For the first time in a live animal, researchers have successfully reversed a gene mutation, called a “duplication mutation,” by gene editing.
They did this by giving a live mouse the exact mutation of a patient with Duchenne muscular dystrophy (DMD). Then they cured the mouse by correcting the mutation using gene editing.
“I want (…) everybody to take a step back and think how unbelievably fascinating it is that we can even begin to think about how to fix the genetic mutation,” Ronald Cohn, principal investigator of the study and president and CEO of SickKids Hospital in Toronto, told CTVNews.ca
“Because I can tell you, ten years ago, if you would have told me there will be one day that technology just is going to fix the genetic mutation, I would have told you, ‘no, I don’t think so.’ So we are in a completely new, exciting, different world.”
The effort began when Cohn met a family whose 19-year-old son had been diagnosed with the rare disease when he was four and a half years old. DMD is a fatal — and currently incurable — genetic condition that causes the body’s muscles to deteriorate over time.
The disease is always caused by errors in the gene for a muscle protein, called dystrophin. But for 10-15% of patients, including the 19-year-old, the problem is caused by a duplication mutation, where part of the gene appears twice.
After Cohn and the family became friends, the boy donated a genetic sample for research. Cohn was able to replicate the boy’s duplication mutation in a lab mouse.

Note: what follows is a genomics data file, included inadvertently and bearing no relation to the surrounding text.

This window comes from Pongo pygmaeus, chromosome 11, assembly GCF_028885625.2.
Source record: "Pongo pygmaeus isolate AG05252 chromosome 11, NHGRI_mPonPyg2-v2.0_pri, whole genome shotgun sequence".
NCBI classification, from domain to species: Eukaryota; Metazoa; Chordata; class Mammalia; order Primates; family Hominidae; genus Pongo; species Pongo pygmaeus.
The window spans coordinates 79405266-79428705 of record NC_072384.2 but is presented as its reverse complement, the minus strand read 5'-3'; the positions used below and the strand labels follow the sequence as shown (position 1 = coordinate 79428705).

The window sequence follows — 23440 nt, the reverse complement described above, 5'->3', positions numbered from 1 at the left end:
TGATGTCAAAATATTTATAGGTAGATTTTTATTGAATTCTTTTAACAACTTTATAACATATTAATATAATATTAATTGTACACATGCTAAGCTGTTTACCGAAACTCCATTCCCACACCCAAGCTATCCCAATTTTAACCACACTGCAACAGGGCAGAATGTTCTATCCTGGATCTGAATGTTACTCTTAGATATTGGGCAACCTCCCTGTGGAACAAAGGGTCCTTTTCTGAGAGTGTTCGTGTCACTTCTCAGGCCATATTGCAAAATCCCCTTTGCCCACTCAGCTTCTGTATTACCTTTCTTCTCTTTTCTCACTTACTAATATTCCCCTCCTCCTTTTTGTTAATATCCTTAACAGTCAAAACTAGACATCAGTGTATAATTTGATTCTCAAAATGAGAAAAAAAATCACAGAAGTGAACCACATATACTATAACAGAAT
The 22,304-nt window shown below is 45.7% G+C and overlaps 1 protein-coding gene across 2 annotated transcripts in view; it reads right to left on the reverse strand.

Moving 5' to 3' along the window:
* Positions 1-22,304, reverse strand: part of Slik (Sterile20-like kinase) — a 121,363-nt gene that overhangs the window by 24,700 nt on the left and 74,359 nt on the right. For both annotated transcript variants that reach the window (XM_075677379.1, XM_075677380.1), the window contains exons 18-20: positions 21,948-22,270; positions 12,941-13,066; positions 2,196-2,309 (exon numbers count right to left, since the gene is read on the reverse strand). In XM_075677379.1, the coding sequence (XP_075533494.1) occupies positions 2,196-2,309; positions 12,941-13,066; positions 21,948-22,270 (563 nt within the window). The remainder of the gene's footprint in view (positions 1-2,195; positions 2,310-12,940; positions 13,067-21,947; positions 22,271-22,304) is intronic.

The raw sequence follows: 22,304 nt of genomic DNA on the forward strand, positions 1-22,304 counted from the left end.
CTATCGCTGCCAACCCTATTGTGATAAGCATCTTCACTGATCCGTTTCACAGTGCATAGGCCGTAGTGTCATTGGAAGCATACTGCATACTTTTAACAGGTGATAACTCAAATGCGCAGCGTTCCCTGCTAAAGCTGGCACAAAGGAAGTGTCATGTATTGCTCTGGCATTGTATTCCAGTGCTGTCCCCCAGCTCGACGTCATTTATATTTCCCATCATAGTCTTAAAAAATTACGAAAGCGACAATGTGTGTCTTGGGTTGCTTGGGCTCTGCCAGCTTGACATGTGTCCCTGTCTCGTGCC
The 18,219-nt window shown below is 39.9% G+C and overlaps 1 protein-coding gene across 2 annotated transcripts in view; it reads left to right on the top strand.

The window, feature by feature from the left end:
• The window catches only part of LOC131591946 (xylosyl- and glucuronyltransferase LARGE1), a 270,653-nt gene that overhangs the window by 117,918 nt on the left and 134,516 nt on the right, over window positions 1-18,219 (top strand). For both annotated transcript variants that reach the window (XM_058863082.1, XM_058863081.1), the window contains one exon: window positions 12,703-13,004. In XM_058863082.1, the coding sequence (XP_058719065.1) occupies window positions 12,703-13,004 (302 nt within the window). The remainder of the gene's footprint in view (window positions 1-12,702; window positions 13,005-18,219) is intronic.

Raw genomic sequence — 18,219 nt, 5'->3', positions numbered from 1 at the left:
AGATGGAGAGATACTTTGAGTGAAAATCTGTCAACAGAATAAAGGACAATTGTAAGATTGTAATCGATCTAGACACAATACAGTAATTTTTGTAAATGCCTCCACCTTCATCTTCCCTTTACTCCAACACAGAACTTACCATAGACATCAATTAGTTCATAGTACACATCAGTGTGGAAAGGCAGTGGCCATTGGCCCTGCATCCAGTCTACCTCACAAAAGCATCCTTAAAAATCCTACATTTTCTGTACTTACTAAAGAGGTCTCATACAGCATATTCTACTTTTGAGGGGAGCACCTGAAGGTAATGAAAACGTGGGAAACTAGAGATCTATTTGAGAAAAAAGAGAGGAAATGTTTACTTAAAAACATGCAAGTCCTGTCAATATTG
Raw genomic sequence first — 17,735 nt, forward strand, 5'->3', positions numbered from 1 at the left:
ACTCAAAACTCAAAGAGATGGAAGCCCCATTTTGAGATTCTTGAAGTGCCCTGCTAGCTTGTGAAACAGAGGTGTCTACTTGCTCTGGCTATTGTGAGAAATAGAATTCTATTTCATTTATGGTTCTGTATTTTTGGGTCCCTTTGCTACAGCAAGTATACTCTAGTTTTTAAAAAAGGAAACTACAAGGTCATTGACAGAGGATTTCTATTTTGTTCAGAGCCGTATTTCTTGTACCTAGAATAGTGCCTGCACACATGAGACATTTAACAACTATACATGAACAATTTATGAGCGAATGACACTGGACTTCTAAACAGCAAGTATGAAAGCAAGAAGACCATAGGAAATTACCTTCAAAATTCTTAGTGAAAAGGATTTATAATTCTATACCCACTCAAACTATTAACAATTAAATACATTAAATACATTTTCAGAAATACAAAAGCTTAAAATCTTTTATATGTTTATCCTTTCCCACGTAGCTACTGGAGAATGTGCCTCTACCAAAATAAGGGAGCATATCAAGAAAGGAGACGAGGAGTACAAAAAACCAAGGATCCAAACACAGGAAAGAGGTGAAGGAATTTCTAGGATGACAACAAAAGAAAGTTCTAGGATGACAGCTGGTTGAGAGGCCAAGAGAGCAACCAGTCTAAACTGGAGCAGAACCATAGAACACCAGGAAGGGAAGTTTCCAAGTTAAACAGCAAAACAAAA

Cohn’s team injected the mouse with a CRISPR molecule, designed to eliminate the mutation and (hopefully) restore the normal function of the gene.
The results were incredible.
Before and after pictures show a dramatic difference between the mouse’s muscle strength and condition. After the CRISPR treatment, signs of weakened muscles disappeared.
Not long ago, gene therapy became a promising treatment for Duchenne muscular dystrophy. But traditional gene therapy is a different process than gene editing. A gene therapy treatment works by injecting harmless, gene-carrying virus into the body to deliver a new, functional copy of a faulty gene. For DMD, that faulty gene is the dystrophin gene.
But in gene editing, scientists use CRISPR, a kind of genetic scissor, to directly change existing DNA, rather than just inserting a new gene alongside the old.
In the case of DMD caused by a duplication mutation, CRISPR can simply snip away the harmful duplicate gene, which is much simpler than delivering a new gene or replacing the old.
The results were incredible. After the CRISPR treatment, signs of weakened muscles disappeared.
This is a positive step toward treating several rare genetic diseases because the same technique can be applied to other genetic conditions.
“If you look across the spectrum of our genetic disorders, about 10 percent are caused by what we call the duplication mutation,” Cohn said. “The concept and the methodology behind (our technology) is really applicable to, theoretically, any duplication mutation.”
However, DMD can also be caused by other mutations that affect the dystrophin gene — the longest gene in the human genome. The most common cause of DMD is actually a deletion mutation, where a portion of the gene is missing. (Gene therapies for this kind of DMD still have to try to insert a whole working copy of the gene, which is harder to do consistently than deleting a duplicate.)
This study, published in the scientific journal EMBO Molecular Medicine, is the first step to showing that researchers could safely use CRISPR to correct a duplication mutation. Although success in a mouse study doesn’t always translate to success in human subjects, Cohn says his next steps are developing this technology as a drug and then aiming for clinical trials.
“I really do believe (…) that in general, this technology, the genome editing technology, is going to change the way we would practice medicine in 10, 15 years. Before I retire, I hope,” he said.
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